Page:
Francisco D. Delgado
Phone: +1 (212) 220-8346
Francisco Delgado is a writer and teacher based out of Queens. His research focuses on Native American/Indigenous literatures and can be found in Memory Studies, The CEA Critic, Transmotion, and Teaching American Literature: Theory and Practice. He is a proud CHamorro and, through his maternal grandmother, a member of the Tonawanda Band of Seneca. His chapbook of flash fiction / prose poems, Adolescence, Secondhand was published by Honeysuckle Press in 2018.
Native American/Indigenous Literatures, Asian American Literatures, Literatures of the Pacific
- Ph.D. Stony Brook University, English, 2017
- M.A. CUNY Brooklyn College, English, 2009
- B.A. SUNY New Paltz, English/Creative Writing, 2005
- Students placed in ENG 100.5 are offered extra support, afforded through additional instructional time. Students completing ENG 100.5 will have mastered the fundamentals of college-level reading and writing, including developing a thesis-driven response to the writing of others and following the basic conventions of citation and
documentation. They will have practiced what Mike Rose calls the a??habits of minda?? necessary for success in college and in the larger world: summarizing, classifying, comparing, contrasting, and analyzing. Students will be introduced to basic research methods and MLA documentation and complete a research project. Students are required to take a departmental final exam that requires the
composition of a 500 word thesis-driven essay in
conversation with two texts. Successful completion of this course is equivalent to passing ENG 101.
Prerequisite: Students who scored between 48-55 on the CAT-W and 70 or higher on the CAT-R can take this course
- English Composition is the standard freshman writing course. The course introduces students to academic writing. By its conclusion, students will be ready for English 201 and for the writing they will be asked to do in advanced courses across the curriculum. Students completing ENG 101 will have mastered the fundamentals of college-level reading and writing, including developing a thesis-driven response to the writing of others and following the basic conventions of citation and documentation. They will have practiced what Mike Rose calls the "habits of mind" necessary for success in college and in the larger world: summarizing, classifying, comparing, contrasting, and analyzing. Students will be introduced to basic research methods and MLA documentation and complete a research project. Students are required to take a departmental final exam that requires the composition of a 500 word, thesis-driven essay in conversation with two designated texts.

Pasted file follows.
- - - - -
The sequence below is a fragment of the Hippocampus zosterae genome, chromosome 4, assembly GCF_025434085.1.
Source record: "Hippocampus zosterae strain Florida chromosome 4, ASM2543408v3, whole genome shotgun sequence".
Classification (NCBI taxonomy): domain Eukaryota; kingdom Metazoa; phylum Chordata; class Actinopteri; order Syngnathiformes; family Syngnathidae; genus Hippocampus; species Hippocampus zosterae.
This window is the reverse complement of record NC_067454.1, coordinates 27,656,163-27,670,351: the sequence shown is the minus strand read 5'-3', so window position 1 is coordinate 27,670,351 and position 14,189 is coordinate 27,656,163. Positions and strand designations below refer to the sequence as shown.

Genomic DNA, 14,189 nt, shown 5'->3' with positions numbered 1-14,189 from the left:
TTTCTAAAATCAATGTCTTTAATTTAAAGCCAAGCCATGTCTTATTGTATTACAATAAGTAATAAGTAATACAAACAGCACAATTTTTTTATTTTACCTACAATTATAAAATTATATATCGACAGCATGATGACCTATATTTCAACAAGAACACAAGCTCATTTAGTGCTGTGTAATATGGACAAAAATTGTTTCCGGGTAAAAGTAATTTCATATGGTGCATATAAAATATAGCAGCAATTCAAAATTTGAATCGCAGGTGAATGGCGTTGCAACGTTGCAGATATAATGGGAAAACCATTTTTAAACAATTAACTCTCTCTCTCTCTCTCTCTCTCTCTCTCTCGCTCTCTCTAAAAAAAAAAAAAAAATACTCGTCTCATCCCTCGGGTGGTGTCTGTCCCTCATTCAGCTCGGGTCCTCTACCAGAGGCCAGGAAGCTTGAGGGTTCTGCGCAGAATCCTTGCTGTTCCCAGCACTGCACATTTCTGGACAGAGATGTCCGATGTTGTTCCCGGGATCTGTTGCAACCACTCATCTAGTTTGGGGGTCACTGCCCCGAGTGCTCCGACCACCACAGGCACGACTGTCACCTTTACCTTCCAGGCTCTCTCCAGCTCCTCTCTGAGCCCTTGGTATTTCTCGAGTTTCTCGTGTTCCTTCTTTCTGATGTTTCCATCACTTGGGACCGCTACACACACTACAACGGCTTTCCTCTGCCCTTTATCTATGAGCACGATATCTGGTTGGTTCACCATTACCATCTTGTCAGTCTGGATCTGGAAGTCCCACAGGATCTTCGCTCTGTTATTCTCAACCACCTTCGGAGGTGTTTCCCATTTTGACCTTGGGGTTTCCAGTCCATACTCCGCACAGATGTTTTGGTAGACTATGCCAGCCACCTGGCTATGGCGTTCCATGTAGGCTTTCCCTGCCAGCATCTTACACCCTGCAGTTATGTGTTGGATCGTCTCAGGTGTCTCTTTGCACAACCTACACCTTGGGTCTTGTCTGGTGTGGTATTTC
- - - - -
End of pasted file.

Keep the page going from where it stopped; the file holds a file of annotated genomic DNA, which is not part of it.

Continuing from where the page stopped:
Prerequisite: Pass the CAT-R and CAT-W or Accuplacer tests
- This is a course that builds upon skills introduced in English 101. In this course, literature is the field for the development of critical reading, critical thinking, independent research, and writing skills. Students are introduced to literary criticisms and acquire basic knowledge necessary for the analysis of texts (including literary terms and some literary theory); they gain proficiency in library and internet research; and they hone their skills as readers and writers. Assignments move from close readings of literary texts in a variety of genres to analyses that introduce literary terms and broader contexts, culminating in an independent, documented, thesis-driven research paper. By the conclusion of English 201, students will be prepared for the analytical and research-based writing required in upper-level courses across the curriculum; they will also be prepared for advanced courses in literature.
Prerequisite: ENG 101
- Representative works reflective of the collective experiences of Asian American writers are analyzed. American writers are analyzed. Fiction, poetry, drama and non-fiction written from Chinese, Filipino, Asian Indian, Japanese, Korean and South-East Asian cultural perspectives are discussed